Thursday, April 14, 2011

The Shoes of Another

There is a cliche about mileage walked while wearing the shoes of another as being the surest way to know what someone else has experienced or is experiencing.  I am a bit fuzzy on the exact verbiage but I am confident that I have properly captured its gist here.

I spent part of Tuesday at a deposition, which in the parlance of the our civil justice system (at least here in the State of Concrete Gardens) is nothing more or less than sworn testimony given verbally and in the presence of a court stenographer and which is usually taken in the phase of the case we call "pre-trial discovery."  In the course of my legal career I have defended a lot of them and have taken far too many of them to accurately calculate.  Tuesday's affair was a bit of a hybrid for me in that I appeared on behalf of one of the two entities that is a defendant in the action for the plaintiff's deposition, which was conducted by the attorney for the other defendant principally because his client shall be responsible to pay 94% of any settlement agreed to with the plaintiff or or any award entered in the plaintiff's favor.  My client is on the hook for only 6%.  Life is good when you are the 6% defendant.

Tuesday's proceeding arose out of an incident in 2007 during which the plaintiff - who is a police officer - was run into by a suspect attempting to flee from a motor vehicle stop.  As a result of being struck by a car moving upwards of twenty-five miles per hour at the time it struck him, the plaintiff sustained injuries to a shoulder and to an elbow that ultimately required surgery to repair.  He missed a bit of time from work secondary to each surgery as he went through physical therapy but eventually returned to work full-time as a member of his police department's patrol division.

Among the intriguing things he told us on Tuesday afternoon was that in addition to being a member of his department's patrol division he also is a member of its ESU (Emergency Services Unit) team, which is the designation his department gives to its SWAT unit.  He told us that he serves two roles on the ESU team:  he is part of the entry team and he is a sniper.  In response to a question, he testified that although his department is located in a sprawling, mostly suburban township, the department's ESU team has been called upon to respond to a number of incidents in the past several years.  Then, without giving a lot of details, he told us that its last action had occurred in March 2011. The ESU team responded to what he referred to as, "an officer-involved shooting."  He was not pressed for a lot of details about that particular incident as it had little to do with the matter for which he had appeared to testify.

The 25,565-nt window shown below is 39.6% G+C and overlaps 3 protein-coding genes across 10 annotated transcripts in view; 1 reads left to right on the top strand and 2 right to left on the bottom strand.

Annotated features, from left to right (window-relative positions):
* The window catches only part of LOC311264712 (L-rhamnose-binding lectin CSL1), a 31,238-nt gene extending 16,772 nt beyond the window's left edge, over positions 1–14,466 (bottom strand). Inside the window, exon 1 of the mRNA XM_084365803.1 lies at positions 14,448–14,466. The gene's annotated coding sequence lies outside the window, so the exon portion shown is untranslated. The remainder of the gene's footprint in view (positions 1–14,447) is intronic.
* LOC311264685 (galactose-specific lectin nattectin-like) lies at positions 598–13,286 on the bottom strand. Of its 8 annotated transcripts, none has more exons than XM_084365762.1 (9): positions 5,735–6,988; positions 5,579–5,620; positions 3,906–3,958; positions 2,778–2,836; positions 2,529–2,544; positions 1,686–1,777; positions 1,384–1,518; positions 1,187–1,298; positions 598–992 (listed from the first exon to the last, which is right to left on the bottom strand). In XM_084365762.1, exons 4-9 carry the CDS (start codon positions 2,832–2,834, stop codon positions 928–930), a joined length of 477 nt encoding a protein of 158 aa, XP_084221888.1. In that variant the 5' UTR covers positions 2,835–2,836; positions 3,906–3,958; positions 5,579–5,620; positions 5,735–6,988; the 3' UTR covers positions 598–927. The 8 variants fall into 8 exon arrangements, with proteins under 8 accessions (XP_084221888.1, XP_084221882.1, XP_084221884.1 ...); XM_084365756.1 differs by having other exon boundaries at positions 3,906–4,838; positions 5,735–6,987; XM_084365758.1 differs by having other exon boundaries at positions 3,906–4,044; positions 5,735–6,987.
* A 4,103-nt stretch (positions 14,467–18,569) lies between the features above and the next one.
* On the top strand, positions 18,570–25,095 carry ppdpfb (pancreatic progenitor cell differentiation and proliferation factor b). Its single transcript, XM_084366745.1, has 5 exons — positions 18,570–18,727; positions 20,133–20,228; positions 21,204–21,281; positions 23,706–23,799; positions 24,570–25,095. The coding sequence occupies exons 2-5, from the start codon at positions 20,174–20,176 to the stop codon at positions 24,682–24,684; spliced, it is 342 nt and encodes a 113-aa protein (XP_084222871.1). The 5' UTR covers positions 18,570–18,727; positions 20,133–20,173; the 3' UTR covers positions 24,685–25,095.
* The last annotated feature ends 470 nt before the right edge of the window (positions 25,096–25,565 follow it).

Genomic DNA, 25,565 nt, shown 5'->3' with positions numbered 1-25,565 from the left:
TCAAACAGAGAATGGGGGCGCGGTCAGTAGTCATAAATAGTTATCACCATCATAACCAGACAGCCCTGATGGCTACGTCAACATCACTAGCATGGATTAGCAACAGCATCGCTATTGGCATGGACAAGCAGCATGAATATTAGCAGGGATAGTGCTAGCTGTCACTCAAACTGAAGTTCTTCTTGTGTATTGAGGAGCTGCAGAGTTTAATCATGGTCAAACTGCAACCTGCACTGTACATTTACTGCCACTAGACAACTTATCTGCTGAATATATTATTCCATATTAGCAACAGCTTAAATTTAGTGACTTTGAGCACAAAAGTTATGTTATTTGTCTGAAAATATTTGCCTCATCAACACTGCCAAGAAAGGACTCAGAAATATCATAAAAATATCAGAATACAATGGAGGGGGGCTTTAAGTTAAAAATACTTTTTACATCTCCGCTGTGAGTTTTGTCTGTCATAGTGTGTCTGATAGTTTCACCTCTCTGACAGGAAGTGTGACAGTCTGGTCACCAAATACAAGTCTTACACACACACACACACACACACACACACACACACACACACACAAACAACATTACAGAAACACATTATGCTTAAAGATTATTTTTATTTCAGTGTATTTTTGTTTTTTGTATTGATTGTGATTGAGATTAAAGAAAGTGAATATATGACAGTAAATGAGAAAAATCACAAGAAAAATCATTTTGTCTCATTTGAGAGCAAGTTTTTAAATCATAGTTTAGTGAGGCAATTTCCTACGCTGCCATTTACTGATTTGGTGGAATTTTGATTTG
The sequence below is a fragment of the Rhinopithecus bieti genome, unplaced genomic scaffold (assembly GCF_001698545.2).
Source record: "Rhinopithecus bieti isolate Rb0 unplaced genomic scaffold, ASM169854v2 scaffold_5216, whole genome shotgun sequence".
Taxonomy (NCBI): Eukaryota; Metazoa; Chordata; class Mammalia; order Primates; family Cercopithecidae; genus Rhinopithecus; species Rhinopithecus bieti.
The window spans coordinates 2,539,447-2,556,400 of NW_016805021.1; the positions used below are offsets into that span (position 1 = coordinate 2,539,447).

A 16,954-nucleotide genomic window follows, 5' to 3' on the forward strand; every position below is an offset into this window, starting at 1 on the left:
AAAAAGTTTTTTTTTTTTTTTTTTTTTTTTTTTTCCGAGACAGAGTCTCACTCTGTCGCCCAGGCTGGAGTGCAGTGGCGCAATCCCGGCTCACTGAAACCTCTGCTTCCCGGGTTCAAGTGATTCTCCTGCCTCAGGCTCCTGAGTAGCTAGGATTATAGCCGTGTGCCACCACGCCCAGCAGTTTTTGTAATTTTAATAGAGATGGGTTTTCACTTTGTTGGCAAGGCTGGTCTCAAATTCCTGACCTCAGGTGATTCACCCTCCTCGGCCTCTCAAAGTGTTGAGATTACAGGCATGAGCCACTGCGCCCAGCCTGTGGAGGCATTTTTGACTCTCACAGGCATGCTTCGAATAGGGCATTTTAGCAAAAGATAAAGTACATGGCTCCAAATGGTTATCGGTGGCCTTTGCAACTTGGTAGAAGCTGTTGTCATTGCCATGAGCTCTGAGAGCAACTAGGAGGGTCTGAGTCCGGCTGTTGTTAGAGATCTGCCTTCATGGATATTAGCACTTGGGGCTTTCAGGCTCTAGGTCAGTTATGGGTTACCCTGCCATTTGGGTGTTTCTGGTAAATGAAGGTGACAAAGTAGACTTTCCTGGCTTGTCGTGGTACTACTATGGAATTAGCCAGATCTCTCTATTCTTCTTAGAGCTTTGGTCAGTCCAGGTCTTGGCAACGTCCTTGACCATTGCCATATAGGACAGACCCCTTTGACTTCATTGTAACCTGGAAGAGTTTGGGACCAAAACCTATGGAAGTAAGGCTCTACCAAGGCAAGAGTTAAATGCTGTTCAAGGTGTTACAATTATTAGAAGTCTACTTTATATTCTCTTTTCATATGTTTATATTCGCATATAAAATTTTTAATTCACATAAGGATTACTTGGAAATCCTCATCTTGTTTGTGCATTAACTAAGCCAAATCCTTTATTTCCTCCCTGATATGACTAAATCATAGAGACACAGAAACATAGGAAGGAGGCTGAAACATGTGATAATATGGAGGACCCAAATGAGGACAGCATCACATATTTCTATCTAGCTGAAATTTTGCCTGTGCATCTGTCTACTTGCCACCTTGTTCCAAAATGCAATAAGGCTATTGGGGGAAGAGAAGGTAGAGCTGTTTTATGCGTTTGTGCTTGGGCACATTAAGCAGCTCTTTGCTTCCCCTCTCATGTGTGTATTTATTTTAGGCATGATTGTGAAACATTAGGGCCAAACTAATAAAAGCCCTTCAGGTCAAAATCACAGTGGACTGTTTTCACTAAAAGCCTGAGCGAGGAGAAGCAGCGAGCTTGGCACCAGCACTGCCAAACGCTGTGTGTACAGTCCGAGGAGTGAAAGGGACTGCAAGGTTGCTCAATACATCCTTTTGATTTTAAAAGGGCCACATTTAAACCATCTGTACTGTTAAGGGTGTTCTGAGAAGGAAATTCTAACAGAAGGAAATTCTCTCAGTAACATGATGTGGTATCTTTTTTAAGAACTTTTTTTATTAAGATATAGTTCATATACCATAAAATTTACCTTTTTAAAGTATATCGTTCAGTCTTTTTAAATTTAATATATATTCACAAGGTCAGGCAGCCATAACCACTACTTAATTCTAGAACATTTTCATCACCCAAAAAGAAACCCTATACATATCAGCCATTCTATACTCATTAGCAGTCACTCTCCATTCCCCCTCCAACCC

When the proceeding was completed, he thanked his questioner and me both for our time, shook our hands and then after saying goodbye to his attorney, simply headed off to the rest of his day.  After he left, his counsel told us that the "officer-involved shooting" of which his client had spoken arose out of an incident involving a former colleague.  The incident "wrapped" with the former colleague (who had barricaded himself in his home) firing multiple rounds from a machine gun at the ESU team to which, in response, the plaintiff performed his job.  A single shot stopped the madness.  His shot. 

I cover a lot of ground on my feet these days - running many miles in many different pairs of shoes.  I do not know whether I could take a single step in his.  I hope that I never am placed in a position where I am - and other are - dependent upon my ability to answer that question affirmatively.


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